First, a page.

Daily Digest 7/13 - More Debt Ceiling Drama, Italy and Spain Under Fire In Debt Crisis, MN Shutdown Debate Over Payroll
- Obama: No Social Security Guarantee In August If GOP Doesn’t Back Down
- Markets May Turn Turbulent Waiting for Debt Deal
- White House: Debt deal needed in "matter of days"
- McConnell, Boehner increase criticism of Obama
- Give Obama New Debt Limit Power, GOP Leader Says
- Italy, Spain under fire as debt crisis spreads
- EU Hunts for Debt-Cut Tools in Overhaul to Tame Spreading Crisis
- Fed Officials Divided on Further Stimulus
- Greece needs more aid by September 15 - Minister
- Pa. Budget Cuts Economic Development By 35 Percent
- Union: prison cuts will result in riots, violence
- Oregon agency to close 3 sex offender units
- Budget cuts hit Louisiana state parks, museums
- 26 Percent Property Tax Hike Approved for DeKalb County
- Ethiopian Inflation Rate Climbs to 38.1% as Food Prices Soar
- Ireland cut to 'junk' status on bailout fears
- Cal State Hikes Tuition 12 Percent
- Census: Share of children in US hits record low
- Minnesota shutdown stirs debate over who gets paid
- Spanish bank IPOs threatened by worsening crisis
- Euro states should hand over debt powers-Bini Smaghi
- Seattle May Fix Battered Streets With Big Increase In Car Tab Fees
- Kane tacks $10 onto traffic fines to fund child center
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For the first time in public, President Obama has warned that crucial benefits for retirees, veterans, and disabled people might not go out early next month if Republicans don't relent in the debt limit fight.
"This is not just a matter of Social Security checks," Obama told CBS News in an interview that will air Tuesday night. "These are veteran's checks, these are folks on disability and their checks. There are about 70 million checks that go out each month. I can not guarantee that those checks go out on August 3rd if we haven't resolved this issue. Because there may simply not be the money in the coffers to do it."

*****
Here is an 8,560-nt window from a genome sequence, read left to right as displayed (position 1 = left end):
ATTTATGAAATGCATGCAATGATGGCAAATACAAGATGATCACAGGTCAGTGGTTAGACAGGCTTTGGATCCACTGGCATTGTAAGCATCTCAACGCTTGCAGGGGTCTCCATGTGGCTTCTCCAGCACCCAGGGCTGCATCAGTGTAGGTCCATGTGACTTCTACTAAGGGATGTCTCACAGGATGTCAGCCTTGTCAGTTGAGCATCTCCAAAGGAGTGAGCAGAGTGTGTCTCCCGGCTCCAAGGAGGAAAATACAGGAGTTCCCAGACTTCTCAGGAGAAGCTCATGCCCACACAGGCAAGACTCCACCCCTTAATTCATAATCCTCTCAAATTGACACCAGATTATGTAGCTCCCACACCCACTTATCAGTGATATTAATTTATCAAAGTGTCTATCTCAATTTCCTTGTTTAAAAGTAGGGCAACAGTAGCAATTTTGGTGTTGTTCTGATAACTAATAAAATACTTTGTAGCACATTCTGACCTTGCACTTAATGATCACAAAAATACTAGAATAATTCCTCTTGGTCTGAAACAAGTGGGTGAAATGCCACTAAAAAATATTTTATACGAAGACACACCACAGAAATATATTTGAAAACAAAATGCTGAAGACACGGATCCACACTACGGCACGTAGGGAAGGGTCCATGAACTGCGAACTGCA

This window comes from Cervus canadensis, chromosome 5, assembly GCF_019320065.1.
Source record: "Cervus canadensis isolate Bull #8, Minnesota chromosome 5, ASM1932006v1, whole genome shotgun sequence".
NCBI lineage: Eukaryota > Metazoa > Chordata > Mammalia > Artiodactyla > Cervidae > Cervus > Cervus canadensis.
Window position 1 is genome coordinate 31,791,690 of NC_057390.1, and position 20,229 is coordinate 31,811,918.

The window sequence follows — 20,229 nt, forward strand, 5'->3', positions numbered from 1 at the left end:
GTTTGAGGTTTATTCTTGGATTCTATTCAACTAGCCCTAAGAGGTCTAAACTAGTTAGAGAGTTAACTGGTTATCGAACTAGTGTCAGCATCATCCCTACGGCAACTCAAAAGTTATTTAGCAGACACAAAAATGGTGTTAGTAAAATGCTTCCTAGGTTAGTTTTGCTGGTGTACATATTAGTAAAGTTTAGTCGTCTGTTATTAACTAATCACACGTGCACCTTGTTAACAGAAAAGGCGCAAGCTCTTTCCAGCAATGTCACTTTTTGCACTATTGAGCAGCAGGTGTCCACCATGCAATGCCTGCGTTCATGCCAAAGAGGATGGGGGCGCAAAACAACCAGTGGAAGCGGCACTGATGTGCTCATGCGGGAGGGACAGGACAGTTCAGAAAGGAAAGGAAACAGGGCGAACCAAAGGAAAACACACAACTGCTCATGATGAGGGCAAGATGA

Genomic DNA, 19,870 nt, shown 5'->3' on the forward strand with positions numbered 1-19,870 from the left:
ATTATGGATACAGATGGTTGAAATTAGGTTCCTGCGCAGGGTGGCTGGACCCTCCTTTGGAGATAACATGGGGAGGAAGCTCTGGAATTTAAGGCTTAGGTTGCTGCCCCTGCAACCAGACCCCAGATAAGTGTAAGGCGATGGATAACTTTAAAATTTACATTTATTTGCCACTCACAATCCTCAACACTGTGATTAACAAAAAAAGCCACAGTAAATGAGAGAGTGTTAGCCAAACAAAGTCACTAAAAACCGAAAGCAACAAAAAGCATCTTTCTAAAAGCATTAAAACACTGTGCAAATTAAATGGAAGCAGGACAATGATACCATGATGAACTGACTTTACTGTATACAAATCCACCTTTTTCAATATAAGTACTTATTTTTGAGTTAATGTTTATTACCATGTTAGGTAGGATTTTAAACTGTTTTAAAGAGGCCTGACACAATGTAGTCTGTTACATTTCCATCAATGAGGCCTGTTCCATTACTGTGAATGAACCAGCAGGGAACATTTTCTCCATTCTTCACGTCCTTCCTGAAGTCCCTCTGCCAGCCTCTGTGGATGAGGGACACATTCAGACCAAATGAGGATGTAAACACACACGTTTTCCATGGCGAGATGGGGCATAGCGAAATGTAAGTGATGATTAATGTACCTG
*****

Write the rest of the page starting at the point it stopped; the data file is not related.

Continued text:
The concern, say analysts at Barclays, is the deep spending cuts that will accompany any agreement to raise the U.S. debt limit. Federal spending accounts for 8 percent of gross domestic product, a broad measure of the economy.
A debt limit agreement that includes cutting $2 trillion in spending is sure to weigh on the recovery. Goldman Sachs economists say it could shave 0.8 percentage points off economic growth next year.
The White House said on Tuesday a debt deal needs to be reached in a "matter of days" because of the looming Aug. 2 deadline for raising the national debt ceiling to avoid default.
White House spokesman Jay Carney also rejected as "unfortunate" a comment by Senate Republican leader Mitch McConnell that a real solution to the U.S. debt problem is probably not possible as long as President Barack Obama remains in office.
The top two Republicans in Congress sought Tuesday to put the onus on President Barack Obama for failure to resolve a fight over how to increase the government's borrowing authority. Senate Minority Leader Mitch McConnell said a deal with Obama is "probably unattainable" and House Speaker John Boehner said the specter of default is "his problem." The unusually blunt and combative language came just hours ahead of another White House meeting aimed at finding an accommodation on a package of spending cuts to accompany an increase the debt limit. It further complicated an already convulsive bargaining environment, with the Aug. 2 debt limit extension deadline fast approaching.
With compromise talks at a vituperative standstill, Senate Republicans unexpectedly offered Tuesday to hand President Barack Obama new powers to avert the first-ever government default threatened for Aug. 2.
Under a proposal outlined by Sen. Mitch McConnell of Kentucky, Obama could request increases of up to $2.4 trillion in the government's borrowing authority in three separate installments over the next year, as long as he simultaneously proposed spending cuts of greater size.
In essence, McConnell's proposal would greatly enhance Obama's authority to avoid a default, while also virtually absolving Republicans of responsibility if one occurred.
Key Italian and Spanish government bond yields hit their highest levels in 14 years on Tuesday on worries euro zone policymakers were stalling over efforts to resolve the debt crisis and avert a disorderly Greek default.